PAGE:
As she tracks their lives, Chang paints a never-before-seen picture of migrant life - a world where nearly everyone is under 30; where you can lose your boyfriend and your friends with the loss of a mobile phone; and where a few computer or English lessons can catapult you into a completely different social class. Chang takes us inside a sneaker factory so large that it has its own hospital, movie theater, and fire department; to posh karaoke bars that are fronts for prostitution; to makeshift English classes where students shave their heads in monklike devotion and sit day after day in front of machines watching English words flash by; and back to a farming village for the Chinese New Year, revealing the poverty and idleness of rural life that drive young girls to leave home in the first place. Throughout this riveting portrait, Chang also interweaves the story of her own family's migrations, within China and to the West, providing historical and personal frames of reference for her investigation.
A book of global significance that provides new insight into China, Factory Girls demonstrates how the mass movement from rural villages to cities is remaking individual lives and transforming Chinese society, much as immigration to America's shores remade our own country a century ago.
©2008 Leslie Chang; (P)2008 Tantor
"A gifted storyteller, Chang plumbs...private narratives to craft a work of universal relevance." (Publishers Weekly)
"An exceptionally vivid and compassionate depiction of the day-to-day dramas, and the fears and aspirations, of the real people who are powering China's economic boom." (The New York Times)
Excellent reporting. Recommend.
The narrator, Susan Ericksen, is a poor choice for this material. She does not know how to properly pronounce the Mandarin Chinese vocabulary that is part of this story. The audiobook's producers should have hired a Mandarin dialect coach to teach Ericksen Mandarin vowels, consonants -- and why not? -- tones. Even if the listener does not speak a word of Mandarin, one expects the performance to be correct.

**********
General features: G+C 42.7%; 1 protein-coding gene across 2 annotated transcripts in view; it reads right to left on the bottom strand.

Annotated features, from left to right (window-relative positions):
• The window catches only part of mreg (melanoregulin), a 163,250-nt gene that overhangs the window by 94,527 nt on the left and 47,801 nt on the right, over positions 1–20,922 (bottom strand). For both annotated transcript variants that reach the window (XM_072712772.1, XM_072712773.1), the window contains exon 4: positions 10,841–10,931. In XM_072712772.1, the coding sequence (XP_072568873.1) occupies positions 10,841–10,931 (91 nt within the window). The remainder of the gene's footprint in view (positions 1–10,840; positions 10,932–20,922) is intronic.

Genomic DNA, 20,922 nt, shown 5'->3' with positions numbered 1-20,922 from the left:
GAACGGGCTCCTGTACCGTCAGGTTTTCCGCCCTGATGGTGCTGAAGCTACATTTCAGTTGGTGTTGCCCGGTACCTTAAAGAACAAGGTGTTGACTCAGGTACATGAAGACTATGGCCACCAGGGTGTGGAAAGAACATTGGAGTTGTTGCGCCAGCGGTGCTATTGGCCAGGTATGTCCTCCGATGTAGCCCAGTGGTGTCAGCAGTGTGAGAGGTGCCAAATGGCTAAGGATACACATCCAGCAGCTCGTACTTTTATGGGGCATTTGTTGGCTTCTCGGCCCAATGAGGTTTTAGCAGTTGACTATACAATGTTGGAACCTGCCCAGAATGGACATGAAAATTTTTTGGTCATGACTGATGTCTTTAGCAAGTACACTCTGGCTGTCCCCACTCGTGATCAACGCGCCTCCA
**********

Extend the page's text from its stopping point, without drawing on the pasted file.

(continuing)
This book really helps me understand doing business with China. I had no idea that there was this life going on overseas. They really rely on us bringing them work. Its very educational and entertaining. I just think it dragged in parts especially following the author's heritage. That got a little boring and I got lost. But there is no book like this and everyone should know where everything we use daily comes from. How much labor goes into everything and how PEOPLE make it all, not machines.
Here is the human face of Chinese success. These girls are cast adrift in a Kafkaesque landscape of out of control croney capitalism and socialist sloganeering. Some of these girls have had no contact wtih the State in their entire lives. It sort of gives the lie to the all encompassing and omniscient State in China. There is a bomb ticking in China, but it is not the one everyone thinks it is. This is an important book and you should read it if you want to understand what is going on in China. Susan Ericksen give it a heartfelt and warm reading.
This was a book that averaged out to be a three for me. There were parts that were five, others four, others two or less. I visited China in 2007 and wanted to experience a side that is not readily revealed to the tourists on the tours. There were parts of the book I really enjoyed but it tended to drag on. A shorter version would have been much better.
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